From the iridescent tranquility of the Red River Delta in the north to beaches of Ninh Van Bay in the south, Vietnamese geography is rich and varied. We adore the colonial elegance of Hanoi and the constant buzz of life in Ho Chi Minh City in the south – especially when you have a few days to relax afterwards at a deserted beach on the Con Dao archipelago of islands or the livelier, but every bit as lovely, Nha trang.
The range of food and drink is every bit as eclectic, too. You’ll find French-style pâté and baguettes sitting alongside noodle and rice dishes on lots of menus. You can feast on Chinese-inspired soups in the north, blisteringly hot curries in the south, and myriad street food stalls worthy of any Michelin-rated restaurant lining most main streets.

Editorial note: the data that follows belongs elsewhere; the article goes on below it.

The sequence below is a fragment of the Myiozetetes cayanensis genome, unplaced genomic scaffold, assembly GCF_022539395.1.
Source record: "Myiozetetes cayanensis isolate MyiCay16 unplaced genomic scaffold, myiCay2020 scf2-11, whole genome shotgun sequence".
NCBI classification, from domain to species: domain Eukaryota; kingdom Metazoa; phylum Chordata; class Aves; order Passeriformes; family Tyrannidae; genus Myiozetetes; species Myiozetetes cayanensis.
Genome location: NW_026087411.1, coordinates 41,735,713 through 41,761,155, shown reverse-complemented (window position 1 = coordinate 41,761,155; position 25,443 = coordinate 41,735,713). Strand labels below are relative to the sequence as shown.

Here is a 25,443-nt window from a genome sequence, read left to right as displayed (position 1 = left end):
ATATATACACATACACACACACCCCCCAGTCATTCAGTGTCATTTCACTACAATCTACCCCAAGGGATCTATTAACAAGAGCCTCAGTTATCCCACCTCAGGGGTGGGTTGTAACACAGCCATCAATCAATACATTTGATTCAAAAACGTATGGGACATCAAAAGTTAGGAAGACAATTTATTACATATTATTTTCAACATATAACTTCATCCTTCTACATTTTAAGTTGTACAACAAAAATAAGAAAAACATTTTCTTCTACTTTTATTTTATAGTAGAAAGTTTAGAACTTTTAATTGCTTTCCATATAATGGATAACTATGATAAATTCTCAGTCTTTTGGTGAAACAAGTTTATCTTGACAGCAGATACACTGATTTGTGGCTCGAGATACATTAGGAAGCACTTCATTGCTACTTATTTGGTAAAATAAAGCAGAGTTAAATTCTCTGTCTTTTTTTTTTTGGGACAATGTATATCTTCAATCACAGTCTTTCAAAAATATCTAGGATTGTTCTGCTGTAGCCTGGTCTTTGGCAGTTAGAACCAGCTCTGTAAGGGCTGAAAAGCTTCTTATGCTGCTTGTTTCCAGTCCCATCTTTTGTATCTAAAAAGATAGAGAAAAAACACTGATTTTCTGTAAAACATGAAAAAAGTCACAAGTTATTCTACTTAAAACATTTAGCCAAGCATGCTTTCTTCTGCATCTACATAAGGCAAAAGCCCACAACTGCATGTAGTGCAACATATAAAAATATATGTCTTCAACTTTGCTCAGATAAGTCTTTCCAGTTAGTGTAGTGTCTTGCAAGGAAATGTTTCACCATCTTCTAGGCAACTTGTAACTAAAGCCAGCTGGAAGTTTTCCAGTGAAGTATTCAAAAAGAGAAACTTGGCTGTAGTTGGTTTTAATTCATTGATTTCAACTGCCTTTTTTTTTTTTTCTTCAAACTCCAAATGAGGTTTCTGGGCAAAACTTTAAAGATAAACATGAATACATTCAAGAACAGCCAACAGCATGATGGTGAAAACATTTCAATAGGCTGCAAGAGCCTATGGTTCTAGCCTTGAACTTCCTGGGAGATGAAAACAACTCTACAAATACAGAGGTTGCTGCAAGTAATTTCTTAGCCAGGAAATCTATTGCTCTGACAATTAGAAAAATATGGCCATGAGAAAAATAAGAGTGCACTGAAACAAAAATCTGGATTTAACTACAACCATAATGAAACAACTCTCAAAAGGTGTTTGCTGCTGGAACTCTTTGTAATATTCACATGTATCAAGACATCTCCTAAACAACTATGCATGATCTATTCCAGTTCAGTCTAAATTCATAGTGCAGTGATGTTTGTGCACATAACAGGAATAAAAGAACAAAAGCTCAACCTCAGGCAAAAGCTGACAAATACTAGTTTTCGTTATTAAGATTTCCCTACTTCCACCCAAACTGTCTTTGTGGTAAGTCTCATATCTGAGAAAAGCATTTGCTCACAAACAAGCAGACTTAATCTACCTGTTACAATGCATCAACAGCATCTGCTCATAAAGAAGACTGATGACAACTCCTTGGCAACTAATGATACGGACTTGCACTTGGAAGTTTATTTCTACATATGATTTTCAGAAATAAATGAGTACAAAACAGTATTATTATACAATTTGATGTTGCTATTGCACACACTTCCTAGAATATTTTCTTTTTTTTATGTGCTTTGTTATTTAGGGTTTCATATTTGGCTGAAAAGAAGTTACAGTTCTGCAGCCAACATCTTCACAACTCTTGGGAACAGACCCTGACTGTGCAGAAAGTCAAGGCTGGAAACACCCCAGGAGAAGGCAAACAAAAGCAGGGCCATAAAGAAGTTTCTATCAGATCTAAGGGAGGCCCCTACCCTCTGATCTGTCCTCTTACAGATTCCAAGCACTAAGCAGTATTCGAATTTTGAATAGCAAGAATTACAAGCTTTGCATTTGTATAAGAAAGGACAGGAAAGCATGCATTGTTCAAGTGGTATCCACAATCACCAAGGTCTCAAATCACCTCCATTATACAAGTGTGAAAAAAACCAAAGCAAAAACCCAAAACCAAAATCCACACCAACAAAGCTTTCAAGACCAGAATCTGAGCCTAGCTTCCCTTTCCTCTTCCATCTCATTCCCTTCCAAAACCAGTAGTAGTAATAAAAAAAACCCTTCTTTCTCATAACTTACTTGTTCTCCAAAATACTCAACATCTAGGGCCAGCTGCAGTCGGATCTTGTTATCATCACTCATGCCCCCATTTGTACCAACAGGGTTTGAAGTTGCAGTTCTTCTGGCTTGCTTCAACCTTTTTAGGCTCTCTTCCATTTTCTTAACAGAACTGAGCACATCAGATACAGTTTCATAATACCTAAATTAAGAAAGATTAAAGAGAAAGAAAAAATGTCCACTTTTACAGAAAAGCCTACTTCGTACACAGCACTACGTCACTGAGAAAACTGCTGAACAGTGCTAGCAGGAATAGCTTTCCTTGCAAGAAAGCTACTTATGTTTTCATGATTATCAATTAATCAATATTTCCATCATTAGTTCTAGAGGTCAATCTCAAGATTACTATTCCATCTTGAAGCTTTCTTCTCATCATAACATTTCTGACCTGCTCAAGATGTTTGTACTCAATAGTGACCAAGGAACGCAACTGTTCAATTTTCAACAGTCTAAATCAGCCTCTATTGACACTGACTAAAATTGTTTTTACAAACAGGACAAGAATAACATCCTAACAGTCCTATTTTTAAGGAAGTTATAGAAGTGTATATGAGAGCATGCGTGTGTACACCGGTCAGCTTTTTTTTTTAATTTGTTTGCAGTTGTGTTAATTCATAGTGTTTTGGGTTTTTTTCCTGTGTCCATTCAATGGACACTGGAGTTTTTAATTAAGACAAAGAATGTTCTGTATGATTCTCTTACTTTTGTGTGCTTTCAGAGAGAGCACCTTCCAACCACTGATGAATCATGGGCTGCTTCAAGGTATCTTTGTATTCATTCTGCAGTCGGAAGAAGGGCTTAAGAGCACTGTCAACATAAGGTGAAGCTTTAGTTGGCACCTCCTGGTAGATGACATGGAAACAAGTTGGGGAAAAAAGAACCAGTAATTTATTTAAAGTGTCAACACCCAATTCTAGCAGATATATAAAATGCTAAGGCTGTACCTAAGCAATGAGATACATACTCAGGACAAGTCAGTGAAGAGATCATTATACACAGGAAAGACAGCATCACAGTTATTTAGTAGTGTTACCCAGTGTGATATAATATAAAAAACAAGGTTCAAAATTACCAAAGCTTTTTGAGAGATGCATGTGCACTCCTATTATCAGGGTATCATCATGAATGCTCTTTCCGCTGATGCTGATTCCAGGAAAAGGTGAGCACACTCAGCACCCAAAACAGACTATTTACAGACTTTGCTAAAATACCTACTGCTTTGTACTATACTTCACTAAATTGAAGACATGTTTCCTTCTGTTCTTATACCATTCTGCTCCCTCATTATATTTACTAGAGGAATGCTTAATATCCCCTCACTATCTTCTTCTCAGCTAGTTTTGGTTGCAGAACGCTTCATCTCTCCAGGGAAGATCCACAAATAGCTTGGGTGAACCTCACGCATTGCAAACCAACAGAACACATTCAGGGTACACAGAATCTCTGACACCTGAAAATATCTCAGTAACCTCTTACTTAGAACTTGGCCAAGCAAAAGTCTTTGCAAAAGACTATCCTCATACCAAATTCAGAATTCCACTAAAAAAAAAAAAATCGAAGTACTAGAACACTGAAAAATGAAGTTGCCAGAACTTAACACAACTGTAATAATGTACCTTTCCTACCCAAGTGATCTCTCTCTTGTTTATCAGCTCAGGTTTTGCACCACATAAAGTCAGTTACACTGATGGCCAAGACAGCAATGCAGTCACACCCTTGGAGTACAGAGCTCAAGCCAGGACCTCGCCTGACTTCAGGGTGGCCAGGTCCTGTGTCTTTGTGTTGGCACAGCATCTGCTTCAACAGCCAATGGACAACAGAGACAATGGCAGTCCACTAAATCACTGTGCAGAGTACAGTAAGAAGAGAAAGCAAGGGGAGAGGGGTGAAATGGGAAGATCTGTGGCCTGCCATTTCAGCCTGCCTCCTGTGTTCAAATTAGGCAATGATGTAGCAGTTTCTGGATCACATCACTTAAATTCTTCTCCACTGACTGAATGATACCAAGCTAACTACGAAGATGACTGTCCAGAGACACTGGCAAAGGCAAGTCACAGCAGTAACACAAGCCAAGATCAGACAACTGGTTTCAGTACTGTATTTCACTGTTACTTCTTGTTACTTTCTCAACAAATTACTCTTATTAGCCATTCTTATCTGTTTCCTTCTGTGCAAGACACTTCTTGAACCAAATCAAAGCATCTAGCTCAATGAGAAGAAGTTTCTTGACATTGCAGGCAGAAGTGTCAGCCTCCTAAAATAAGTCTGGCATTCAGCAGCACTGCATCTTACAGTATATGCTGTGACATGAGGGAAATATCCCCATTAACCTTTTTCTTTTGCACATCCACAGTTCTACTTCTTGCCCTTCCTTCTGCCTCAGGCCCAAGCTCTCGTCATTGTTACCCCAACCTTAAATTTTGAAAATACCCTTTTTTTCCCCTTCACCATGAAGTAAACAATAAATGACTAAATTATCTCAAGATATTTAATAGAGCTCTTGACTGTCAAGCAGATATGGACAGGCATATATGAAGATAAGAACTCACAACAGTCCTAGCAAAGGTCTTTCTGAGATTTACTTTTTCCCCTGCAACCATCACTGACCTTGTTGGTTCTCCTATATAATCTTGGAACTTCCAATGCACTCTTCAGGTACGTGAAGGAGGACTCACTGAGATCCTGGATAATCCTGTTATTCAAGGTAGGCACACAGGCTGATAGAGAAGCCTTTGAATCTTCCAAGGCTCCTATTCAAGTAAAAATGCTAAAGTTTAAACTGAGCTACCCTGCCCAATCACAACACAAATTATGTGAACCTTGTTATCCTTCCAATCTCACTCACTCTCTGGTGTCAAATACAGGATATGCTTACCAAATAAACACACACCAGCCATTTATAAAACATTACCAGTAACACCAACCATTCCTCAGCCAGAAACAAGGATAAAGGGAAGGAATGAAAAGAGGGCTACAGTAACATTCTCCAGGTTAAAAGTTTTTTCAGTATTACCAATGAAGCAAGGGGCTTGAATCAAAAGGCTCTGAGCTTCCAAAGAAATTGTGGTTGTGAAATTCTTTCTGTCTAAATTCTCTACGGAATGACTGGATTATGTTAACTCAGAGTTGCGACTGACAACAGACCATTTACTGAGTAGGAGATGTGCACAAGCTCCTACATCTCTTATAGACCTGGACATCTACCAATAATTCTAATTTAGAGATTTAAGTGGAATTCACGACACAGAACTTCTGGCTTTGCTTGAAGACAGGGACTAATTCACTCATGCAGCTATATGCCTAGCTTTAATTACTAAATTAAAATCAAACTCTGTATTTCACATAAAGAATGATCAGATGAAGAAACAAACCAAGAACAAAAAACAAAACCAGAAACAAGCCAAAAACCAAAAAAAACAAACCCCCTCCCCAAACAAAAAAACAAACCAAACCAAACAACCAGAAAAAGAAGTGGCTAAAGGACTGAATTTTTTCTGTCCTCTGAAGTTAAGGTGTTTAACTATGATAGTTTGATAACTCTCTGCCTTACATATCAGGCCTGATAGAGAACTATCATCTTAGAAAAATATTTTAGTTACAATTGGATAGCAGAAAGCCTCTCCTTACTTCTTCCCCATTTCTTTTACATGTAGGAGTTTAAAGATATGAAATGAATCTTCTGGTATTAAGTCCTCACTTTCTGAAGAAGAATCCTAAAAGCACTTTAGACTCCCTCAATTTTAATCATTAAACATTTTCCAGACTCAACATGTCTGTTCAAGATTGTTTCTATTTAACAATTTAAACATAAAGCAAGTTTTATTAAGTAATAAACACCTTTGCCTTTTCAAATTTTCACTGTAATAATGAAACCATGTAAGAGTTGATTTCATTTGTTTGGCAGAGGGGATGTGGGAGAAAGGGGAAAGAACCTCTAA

Lots of restaurants also offer cookery classes – a brilliant way to take a bite of Vietnam back home. Hoi An is one of the best places to learn to cook. It’s an atmospheric old riverside town where you can meander through the bustling local markets or explore the surrounding countryside by bike.
If you prefer to tour Vietnam’s magical landscape by water, spend a few nights sailing the emerald waters of the gulf of Tonkin in Halong Bay. The seascape is utterly stunning and surreal, with hundreds of limestone pinnacles jutting out of the water – we think it looks at its best at sunrise or sunset. These tiny islands are punctuated with beaches and pretty grottoes and are only accessible by boat.
When to go
Aside from the monsoons which occur from April to October in the central regions and from May to September in the north and south, the weather is warm and dry most of the year